After some recent experiences riding bikes in wet conditions and doing some further research, I think fenders are one of the most important parts of owning a bike, and you probably should add one.

Bike fenders keep mud off of you, your back, and also off of essential parts of your bike like the chain, gears, and more. While these components can add a little bit of weight to your bike, they are worth it if you ride it regularly or use it to commute.

Let’s look more in-depth at the different reasons and see if adding a fender to your bike is right for you.

1. To keep mud off of your feet.

My feet, for some reason, are crazy sensitive, and I’m not too fond of it when they are wet in any way. Fenders play a big part in keeping water off of your feet and help keep them dry. This means I can ride my bike whenever and where I want without worrying about my feet. It also makes sure you keep your expensive cycling shoes from getting damaged!

2. Keep mud from flinging up your back.

Have you ever ridden your bike in the mud and showed up back at home with a giant line of mud up your back? Even worse, have you ridden your bike in the mud, then went to a restaurant afterward, knowing everyone else there doesn’t understand why brown stuff is flung up your backside? Yeah, rear fenders are going to help you with this!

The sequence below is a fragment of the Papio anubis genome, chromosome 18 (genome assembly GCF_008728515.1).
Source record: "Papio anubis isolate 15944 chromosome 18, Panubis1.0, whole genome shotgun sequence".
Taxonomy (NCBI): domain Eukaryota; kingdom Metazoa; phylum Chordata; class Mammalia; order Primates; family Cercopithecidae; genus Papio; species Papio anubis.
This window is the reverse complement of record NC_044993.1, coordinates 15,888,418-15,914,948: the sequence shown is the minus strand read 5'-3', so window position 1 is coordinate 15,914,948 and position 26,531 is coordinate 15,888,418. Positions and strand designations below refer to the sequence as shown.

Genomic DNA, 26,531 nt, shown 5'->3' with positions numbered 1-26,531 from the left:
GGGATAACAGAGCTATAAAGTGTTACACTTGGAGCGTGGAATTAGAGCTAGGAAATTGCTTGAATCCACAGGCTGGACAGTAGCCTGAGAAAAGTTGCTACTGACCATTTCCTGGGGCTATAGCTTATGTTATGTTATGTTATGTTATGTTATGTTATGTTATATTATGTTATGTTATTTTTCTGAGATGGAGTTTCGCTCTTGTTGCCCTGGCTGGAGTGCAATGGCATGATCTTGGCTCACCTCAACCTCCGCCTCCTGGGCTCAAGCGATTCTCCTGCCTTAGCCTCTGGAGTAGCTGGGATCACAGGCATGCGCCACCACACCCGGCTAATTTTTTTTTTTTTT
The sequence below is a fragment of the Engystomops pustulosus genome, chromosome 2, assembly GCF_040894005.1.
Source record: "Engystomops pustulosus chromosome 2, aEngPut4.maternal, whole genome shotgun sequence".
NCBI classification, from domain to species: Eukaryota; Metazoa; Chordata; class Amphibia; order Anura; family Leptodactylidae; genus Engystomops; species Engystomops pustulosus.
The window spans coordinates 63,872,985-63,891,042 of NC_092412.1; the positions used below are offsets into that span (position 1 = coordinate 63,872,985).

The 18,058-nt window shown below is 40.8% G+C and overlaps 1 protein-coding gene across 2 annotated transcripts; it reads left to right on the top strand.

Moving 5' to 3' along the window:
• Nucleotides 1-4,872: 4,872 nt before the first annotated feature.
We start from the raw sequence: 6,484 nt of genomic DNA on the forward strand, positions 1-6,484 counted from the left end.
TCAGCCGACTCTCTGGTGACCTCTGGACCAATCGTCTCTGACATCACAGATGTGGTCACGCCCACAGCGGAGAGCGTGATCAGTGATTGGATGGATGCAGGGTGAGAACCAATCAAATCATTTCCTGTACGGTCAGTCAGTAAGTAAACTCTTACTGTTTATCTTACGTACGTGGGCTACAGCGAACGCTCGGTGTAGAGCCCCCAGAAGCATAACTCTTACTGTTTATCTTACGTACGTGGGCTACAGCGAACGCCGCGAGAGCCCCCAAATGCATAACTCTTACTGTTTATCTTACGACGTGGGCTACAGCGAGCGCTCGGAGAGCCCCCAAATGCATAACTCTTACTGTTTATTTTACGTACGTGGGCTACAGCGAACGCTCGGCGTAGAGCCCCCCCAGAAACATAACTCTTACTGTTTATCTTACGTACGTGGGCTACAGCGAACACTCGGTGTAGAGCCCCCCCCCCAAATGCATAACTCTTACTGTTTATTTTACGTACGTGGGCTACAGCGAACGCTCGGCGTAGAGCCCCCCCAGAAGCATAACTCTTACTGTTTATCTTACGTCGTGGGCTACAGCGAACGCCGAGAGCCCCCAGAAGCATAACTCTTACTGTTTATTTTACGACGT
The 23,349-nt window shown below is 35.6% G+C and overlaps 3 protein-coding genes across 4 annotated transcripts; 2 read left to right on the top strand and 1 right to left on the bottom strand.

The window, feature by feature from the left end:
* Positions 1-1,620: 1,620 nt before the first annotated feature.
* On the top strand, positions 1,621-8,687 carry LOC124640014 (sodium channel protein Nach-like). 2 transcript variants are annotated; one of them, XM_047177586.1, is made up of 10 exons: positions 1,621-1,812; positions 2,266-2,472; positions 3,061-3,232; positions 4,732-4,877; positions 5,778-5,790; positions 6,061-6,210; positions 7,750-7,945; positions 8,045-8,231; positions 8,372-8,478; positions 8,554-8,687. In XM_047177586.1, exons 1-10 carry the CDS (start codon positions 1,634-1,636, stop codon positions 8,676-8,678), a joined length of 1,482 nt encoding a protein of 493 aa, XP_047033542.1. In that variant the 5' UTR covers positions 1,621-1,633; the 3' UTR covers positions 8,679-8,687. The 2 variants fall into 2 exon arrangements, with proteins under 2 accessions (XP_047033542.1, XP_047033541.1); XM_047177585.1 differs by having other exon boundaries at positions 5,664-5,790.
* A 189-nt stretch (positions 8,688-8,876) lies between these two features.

They stop mud from being flung up from the rear tire and onto you. This reason alone should convince you to get fenders on your bike (they aren’t that expensive anyways).

3. Keep water and mud off of the chain.

You probably didn’t know that fenders would keep your bike from breaking down sooner. Fenders, again, keep water from being sprayed onto essential components like the chain, meaning less rust and lower maintenance intervals for things like oiling your chain.

5 Downsides of fenders on your bike

Of course, there are downsides to everything! Here are some of the downsides I have found.

1. Aesthetics

This is on the top of everyone’s minds when thinking about fenders! Some people like the look and others do not. Of course, do your research before making a final decision, as you may find that having fenders, and not mud on your back, far outweighs having some plastic on your bike.

2. If you remove your front wheel a lot

Some people remove their front wheel a lot, and these people tend to take their bikes in the back of their car or are required to put the bike on top of a vehicle. Having a fender on the front of your bike completely negates the space savings you get from removing that wheel.

3. Sticks can get stuck in them.

This isn’t something I have ever run into; however, some people report getting sticks stuck in their fenders and causing them to rub. Of course, there are always fenders that you can buy that are farther away from the wheel. This makes it a non-issue but still something to think about.

4. Aligning them can be difficult.

Now, this IS something I have run into before. Many times if you lay your bike down in a truck bed with another cycle or just lay it down in general, I have found the fender likes to move ever so slightly. This causes the fender to barely touch the tire and causes it to rub. Not only does this lower the tire’s lifespan if left alone, but it is also a pain to get it to align correctly again.